Thursday, June 27, 2013

Familiar Surroundings

by Alan

Some people love to read about exotic new places, while some prefer
settings they recognize. How about you?

I thought a lot about this question (I usually think a lot about our very-thought provoking questions), and finally came to a realization.

I’m not a very adventurous soul, in real life or vicariously, so I guess it follows that I don’t care much about traveling to exotic places, physically or in my head. It’s no surprise, then, that I prefer reading about places I’ve been, where I can recognize landmarks or restaurants or neatly-kept neighborhoods. Where I can practically taste the local culinary specialties because I’ve tasted them before.

Okay, I’ll stipulate I’m boring.

(Of course, maybe here’s the spot in the blog post where I should also stipulate that I’m not much into settings, period. Give me some compelling characters in a high-stakes conflict, and you can put them in a closet, for all I care. Yeah, not much of a “settings” guy.)100_2648

Now, I’m not a total dweeb. There are many books I’ve loved set in unusual places, but these places are typically set apart by their physical characteristics, rather than their cultures. Think harsh, extreme environments. Like the bottom of the ocean (Sphere) or the jungle (Congo) or Antarctica (Freezing Point) or outer space (any of a hundred space operas). Those types of settings—where the characters must struggle against the elements to survive—are pretty awesome, in my totally unadventurous opinion.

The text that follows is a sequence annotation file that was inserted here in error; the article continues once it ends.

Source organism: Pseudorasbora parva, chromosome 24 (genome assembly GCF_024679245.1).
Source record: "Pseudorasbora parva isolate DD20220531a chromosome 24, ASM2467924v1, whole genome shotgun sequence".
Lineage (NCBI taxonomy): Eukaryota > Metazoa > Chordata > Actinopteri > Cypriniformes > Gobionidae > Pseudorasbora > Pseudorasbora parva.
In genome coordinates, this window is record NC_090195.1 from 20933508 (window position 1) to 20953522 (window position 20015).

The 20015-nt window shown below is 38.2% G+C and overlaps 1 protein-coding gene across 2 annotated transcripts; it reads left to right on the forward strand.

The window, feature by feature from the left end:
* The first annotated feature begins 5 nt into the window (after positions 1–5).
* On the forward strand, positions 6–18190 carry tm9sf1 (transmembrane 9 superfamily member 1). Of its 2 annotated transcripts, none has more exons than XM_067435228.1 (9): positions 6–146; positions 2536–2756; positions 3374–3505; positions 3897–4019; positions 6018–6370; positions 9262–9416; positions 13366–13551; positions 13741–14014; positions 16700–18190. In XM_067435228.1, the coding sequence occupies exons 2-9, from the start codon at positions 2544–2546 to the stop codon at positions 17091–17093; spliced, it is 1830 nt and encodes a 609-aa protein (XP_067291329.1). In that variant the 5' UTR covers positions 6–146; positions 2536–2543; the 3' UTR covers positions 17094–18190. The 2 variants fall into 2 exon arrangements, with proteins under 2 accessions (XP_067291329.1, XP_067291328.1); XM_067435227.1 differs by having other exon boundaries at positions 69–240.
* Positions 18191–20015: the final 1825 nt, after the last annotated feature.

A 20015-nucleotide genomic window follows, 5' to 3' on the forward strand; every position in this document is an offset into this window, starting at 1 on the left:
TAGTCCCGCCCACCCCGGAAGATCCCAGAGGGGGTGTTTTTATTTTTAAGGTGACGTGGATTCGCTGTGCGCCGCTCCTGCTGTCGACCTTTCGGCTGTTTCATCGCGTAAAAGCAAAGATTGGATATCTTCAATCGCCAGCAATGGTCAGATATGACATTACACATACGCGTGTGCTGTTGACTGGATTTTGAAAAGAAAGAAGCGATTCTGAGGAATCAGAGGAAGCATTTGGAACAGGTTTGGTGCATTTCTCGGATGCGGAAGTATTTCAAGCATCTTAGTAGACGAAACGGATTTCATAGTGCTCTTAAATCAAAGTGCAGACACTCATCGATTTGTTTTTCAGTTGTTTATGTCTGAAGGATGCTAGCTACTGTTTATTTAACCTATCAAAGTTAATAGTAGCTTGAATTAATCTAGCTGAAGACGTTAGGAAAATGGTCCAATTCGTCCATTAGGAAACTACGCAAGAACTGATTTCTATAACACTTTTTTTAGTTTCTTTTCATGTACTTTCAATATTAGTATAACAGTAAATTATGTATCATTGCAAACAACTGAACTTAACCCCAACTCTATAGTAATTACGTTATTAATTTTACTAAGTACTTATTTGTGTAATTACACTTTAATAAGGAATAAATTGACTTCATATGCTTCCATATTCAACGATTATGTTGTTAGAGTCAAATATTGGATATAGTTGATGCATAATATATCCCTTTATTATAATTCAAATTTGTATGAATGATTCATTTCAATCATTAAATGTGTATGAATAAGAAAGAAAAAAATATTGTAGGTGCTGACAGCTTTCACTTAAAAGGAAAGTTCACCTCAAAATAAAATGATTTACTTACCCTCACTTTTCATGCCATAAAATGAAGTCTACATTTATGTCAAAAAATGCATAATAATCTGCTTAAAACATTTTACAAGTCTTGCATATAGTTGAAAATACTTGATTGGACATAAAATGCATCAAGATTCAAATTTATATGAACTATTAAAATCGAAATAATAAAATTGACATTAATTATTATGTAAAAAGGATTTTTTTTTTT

**************************

The Taste_cover for websiteBSP: Today and tomorrow, my horror/thriller THE TASTE, is FREE for Kindle. Download your copy today! What have you got to lose (except maybe your lunch)?

4 comments:

Tracy Kiely said...

You are not dull! You just want to focus on the killing, not the scenery. That is the opposite of dull.

Alan Orloff said...

Thank you, Tracy! You're sweet. I do like to concentrate on the killing. (But I AM dull.)

Barry Knister said...

Alan--
A poet friend of mine once told me that he thought poets lived mostly in their heads, but that fiction writers--because of the detail-devouring nature of what they wrote--were obliged to live in the world, and to be fully aware of it. As a successful novelist, you seem to prove him wrong.

Alan Orloff said...

Barry - Hmm. I live mostly in my head, but I am aware of my surroundings. I'm still kind of dull, though.